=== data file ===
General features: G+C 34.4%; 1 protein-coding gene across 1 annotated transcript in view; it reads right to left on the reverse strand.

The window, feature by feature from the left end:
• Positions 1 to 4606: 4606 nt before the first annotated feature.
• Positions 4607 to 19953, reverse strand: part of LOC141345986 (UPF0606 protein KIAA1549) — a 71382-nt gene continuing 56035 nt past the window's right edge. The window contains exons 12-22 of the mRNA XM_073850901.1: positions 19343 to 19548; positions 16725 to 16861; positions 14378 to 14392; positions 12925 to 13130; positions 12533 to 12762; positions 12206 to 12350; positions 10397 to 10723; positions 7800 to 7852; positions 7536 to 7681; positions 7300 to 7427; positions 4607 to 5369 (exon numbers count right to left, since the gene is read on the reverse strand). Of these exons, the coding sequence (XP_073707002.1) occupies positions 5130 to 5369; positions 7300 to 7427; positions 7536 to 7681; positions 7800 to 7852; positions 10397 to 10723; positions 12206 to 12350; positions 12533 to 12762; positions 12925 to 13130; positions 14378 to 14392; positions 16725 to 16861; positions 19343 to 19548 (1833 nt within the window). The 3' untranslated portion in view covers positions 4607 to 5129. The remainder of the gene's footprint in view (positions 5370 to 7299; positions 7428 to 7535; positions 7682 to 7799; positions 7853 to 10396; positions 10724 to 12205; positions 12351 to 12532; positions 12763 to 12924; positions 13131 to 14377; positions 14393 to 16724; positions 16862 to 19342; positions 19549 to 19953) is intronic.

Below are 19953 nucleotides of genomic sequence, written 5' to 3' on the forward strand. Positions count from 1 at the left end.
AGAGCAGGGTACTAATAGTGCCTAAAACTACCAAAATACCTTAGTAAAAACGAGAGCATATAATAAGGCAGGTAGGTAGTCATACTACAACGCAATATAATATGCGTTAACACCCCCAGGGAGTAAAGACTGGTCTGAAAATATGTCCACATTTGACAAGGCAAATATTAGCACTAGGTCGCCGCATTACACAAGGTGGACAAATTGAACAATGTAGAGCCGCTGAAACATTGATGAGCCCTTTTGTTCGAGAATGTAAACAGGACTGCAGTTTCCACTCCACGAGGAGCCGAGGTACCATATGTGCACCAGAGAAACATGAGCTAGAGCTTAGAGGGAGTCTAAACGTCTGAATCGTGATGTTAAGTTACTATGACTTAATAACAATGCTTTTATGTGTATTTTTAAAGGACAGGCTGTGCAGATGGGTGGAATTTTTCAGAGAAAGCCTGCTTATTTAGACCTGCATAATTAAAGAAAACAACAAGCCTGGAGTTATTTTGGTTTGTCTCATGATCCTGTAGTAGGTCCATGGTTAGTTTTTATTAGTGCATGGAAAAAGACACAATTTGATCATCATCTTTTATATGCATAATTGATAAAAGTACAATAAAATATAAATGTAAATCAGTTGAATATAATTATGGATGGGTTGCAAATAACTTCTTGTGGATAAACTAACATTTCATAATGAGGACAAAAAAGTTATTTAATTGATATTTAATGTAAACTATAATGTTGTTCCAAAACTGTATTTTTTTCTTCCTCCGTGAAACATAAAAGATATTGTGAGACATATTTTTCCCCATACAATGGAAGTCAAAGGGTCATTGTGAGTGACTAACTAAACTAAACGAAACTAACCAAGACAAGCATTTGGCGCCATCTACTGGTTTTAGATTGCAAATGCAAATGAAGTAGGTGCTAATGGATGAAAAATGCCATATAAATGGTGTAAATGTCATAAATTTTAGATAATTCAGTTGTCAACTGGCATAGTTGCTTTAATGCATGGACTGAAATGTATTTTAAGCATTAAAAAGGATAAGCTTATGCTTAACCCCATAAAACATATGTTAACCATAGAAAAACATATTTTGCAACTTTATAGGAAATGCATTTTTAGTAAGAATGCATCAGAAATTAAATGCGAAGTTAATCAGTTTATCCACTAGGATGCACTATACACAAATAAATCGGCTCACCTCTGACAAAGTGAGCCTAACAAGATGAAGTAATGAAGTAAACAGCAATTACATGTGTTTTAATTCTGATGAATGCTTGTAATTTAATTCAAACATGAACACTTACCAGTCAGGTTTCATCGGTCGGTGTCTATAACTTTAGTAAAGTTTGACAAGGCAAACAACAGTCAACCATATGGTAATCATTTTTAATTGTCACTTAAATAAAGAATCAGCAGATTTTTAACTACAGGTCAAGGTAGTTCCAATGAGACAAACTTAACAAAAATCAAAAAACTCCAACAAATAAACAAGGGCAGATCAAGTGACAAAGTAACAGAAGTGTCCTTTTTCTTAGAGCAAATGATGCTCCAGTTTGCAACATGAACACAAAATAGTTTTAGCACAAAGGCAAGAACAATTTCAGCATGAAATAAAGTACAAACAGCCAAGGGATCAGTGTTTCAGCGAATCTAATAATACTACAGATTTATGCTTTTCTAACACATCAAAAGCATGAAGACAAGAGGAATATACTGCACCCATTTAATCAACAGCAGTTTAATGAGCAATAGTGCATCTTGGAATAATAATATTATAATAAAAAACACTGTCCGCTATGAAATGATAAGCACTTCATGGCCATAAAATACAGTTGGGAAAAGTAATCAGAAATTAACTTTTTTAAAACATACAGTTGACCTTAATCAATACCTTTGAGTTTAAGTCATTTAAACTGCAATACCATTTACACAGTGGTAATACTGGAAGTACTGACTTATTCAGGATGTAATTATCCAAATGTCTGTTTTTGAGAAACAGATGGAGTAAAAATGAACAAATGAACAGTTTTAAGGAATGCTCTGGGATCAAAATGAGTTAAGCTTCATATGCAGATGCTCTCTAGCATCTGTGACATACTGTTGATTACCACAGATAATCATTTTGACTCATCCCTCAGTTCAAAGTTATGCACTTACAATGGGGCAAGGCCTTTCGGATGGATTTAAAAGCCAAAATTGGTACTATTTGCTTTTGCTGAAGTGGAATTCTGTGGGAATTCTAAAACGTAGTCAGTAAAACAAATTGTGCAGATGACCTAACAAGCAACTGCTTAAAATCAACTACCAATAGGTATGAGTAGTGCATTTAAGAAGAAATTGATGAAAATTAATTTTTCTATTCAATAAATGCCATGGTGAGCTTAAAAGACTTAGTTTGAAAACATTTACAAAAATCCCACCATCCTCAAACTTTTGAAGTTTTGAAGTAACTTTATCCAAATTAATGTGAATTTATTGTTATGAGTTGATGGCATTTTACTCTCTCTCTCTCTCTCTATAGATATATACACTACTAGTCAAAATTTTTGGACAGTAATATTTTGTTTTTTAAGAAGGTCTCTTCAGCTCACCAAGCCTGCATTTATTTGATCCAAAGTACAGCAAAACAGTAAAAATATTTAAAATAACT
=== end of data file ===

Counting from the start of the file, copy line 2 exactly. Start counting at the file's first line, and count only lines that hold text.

The window, feature by feature from the left end: